City agrees to upgrade gas system or be hit with fines

Enumclaw’s round of negotiations with the pipeline safety staff of the Utilities and Transportation Commission appears headed to an amicable conclusion – at least as friendly as can be expected when a state agency tells a city to follow its rules or face substantial monetary penalties.

Members of the Enumclaw City Council voted June 22 to accept an agreement that details how the city will upgrade its natural gas distribution system during the next 36 months. That agreement also spells out the penalties that will be imposed if the city fails to live up to its end of the deal.

The arrangement calls for $1.97 million in penalties to be levied against the city, but the entire amount will be suspended if the city makes the necessary improvements to its gas utility.

The agreement ratified by the city has also been approved by the UTC staff, but that doesn’t make it official. The three members making up the Utilities and Transportation Commission are not bound to accept the staff recommendation; commissioners could elect to reject or modify the agreement. The UTC is expected to make a final decision this summer.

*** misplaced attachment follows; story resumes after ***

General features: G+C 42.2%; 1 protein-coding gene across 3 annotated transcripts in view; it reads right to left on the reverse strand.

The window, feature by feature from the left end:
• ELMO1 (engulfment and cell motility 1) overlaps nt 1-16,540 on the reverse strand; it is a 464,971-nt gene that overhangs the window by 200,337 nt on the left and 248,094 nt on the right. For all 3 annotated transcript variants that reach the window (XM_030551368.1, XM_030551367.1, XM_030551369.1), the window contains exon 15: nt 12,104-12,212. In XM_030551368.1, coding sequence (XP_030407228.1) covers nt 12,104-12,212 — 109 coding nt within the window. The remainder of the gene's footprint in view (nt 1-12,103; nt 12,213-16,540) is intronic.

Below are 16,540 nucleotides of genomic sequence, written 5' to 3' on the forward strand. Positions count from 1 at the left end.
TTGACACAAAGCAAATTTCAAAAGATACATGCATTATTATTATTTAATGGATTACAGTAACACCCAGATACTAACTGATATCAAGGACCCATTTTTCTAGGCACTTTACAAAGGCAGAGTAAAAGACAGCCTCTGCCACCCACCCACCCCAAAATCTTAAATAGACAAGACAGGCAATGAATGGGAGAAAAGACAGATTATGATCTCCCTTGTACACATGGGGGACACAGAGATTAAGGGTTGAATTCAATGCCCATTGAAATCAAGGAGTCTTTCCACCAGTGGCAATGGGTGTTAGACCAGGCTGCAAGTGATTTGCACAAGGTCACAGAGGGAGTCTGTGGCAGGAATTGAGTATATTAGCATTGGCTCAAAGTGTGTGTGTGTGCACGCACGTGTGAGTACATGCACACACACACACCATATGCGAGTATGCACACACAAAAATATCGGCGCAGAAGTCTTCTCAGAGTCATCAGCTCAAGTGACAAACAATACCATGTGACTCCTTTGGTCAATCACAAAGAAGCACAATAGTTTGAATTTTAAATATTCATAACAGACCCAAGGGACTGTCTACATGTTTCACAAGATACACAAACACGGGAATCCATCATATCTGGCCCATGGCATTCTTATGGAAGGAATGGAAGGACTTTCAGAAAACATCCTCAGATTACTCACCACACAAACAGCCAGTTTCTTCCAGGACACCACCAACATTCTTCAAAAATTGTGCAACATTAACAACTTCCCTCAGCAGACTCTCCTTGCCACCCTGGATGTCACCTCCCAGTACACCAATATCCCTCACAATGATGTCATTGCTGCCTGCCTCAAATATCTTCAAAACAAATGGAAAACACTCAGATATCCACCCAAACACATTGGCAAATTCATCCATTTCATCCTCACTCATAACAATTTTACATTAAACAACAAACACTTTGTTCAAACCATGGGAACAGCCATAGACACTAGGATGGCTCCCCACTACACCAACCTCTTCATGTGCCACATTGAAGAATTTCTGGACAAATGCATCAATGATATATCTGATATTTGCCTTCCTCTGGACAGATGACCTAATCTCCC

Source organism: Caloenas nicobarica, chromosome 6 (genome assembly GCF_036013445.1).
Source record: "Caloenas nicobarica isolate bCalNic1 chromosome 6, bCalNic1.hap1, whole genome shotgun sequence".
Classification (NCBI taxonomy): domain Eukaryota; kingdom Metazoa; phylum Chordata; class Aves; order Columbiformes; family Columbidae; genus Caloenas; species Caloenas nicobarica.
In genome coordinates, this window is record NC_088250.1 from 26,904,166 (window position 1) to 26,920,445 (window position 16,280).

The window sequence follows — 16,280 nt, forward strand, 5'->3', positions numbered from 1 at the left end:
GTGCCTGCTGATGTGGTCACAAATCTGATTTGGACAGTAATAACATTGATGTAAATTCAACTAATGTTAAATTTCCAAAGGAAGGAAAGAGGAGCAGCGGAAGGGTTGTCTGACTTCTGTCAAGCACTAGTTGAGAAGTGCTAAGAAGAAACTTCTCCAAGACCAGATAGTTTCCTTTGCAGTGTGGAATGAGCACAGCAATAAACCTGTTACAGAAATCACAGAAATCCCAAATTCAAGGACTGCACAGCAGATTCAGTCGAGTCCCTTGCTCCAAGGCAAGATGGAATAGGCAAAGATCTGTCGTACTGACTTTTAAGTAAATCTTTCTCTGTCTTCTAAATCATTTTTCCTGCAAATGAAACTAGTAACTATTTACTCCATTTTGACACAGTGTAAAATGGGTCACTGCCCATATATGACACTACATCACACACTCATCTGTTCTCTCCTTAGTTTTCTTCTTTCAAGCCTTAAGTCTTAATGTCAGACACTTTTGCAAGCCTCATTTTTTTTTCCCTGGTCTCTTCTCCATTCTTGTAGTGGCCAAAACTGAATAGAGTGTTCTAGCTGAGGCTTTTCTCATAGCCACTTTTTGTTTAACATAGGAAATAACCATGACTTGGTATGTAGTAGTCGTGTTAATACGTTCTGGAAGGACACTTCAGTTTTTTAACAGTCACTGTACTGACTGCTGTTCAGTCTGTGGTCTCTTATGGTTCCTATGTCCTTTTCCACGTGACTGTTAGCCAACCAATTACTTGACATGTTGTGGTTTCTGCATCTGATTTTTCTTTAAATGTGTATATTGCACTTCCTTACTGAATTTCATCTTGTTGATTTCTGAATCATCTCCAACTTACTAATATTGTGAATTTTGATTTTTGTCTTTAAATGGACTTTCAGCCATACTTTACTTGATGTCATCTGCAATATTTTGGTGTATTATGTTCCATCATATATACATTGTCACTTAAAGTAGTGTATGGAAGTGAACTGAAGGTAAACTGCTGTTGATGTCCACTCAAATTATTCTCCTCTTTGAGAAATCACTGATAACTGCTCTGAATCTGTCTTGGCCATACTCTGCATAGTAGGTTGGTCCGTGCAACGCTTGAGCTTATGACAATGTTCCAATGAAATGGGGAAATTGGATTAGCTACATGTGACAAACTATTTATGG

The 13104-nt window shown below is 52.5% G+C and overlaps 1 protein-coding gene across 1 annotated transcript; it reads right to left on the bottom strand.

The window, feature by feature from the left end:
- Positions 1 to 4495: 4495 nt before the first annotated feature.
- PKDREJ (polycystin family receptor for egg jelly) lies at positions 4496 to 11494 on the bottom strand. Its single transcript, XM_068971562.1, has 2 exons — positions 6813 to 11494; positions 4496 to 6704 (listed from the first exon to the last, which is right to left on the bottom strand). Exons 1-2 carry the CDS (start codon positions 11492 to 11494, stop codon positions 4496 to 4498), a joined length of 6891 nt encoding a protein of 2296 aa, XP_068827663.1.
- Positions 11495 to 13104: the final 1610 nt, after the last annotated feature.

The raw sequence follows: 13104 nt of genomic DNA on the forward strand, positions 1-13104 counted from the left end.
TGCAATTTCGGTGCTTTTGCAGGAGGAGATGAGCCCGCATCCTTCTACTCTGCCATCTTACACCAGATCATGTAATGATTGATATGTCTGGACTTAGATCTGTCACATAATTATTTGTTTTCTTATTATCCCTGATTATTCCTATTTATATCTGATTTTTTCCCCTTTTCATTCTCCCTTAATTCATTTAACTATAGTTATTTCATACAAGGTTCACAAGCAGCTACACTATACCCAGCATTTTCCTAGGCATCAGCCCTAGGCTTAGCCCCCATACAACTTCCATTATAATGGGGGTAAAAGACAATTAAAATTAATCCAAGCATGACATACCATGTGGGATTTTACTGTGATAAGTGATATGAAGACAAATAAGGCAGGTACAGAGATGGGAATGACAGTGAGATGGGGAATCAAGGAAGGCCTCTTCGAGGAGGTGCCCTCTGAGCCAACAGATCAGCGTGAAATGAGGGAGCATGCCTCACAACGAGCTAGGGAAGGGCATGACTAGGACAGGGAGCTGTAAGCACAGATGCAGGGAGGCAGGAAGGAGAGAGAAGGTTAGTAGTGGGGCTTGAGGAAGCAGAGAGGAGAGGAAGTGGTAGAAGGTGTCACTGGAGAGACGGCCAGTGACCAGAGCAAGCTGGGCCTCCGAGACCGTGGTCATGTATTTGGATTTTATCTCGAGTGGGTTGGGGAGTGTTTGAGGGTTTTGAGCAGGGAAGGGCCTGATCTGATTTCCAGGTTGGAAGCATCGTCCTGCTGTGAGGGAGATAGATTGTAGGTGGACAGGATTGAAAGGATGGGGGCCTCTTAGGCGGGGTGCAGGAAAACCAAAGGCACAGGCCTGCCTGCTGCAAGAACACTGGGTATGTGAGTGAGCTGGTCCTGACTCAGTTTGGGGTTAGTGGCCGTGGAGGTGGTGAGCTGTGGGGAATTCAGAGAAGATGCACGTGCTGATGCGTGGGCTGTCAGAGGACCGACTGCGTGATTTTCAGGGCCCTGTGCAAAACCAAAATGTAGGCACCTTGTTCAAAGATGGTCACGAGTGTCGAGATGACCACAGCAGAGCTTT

UTC staff filed a complaint in February against the city of Enumclaw citing violations of gas safety rules and recommending penalties. A 2008 inspection revealed numerous unsafe conditions that UTC staff had identified in earlier inspections. When the news broke in February of the UTC’s complaint against the city, it was noted that perhaps $11 million in fines could be levied. A city team including City Attorney Mike Reynolds, City Administrator Mark Bauer and Mayor John Wise have been working since February on a settlement.

In the proposed settlement, the city agreed to a comprehensive plan to address the operations and maintenance of its natural gas pipeline, including:

• Documenting regular repairs or inspections on the pipeline;

• Updating maps and an operations manual;

• Providing required safety training to employees;

• Conducting routine inspections for corrosion;

• Maintaining accurate gas-leak records;

• Reporting underground damage to pipes;

• Performing pressure tests; and

• Developing a quality-assurance program for safety-related activities.

Asked last week for his views on the settlement, Wise said he was not at liberty to discuss the matter, citing a clause in the settlement that prohibits either side from making statements to the press without first notifying the other side.

Moments after the agreement was approved by the council, however, Wise had noted it was “a great day for the city of Enumclaw.”

At that time, Councilman Kevin Mahelona asked Reynolds what might happen if the city fails to perform the specified work. If the legal process were to begin anew, Reynolds said, the entire $11 million in potential fines could be back on the table. The city would have to lose a legal battle for that to occur, Reynolds said.

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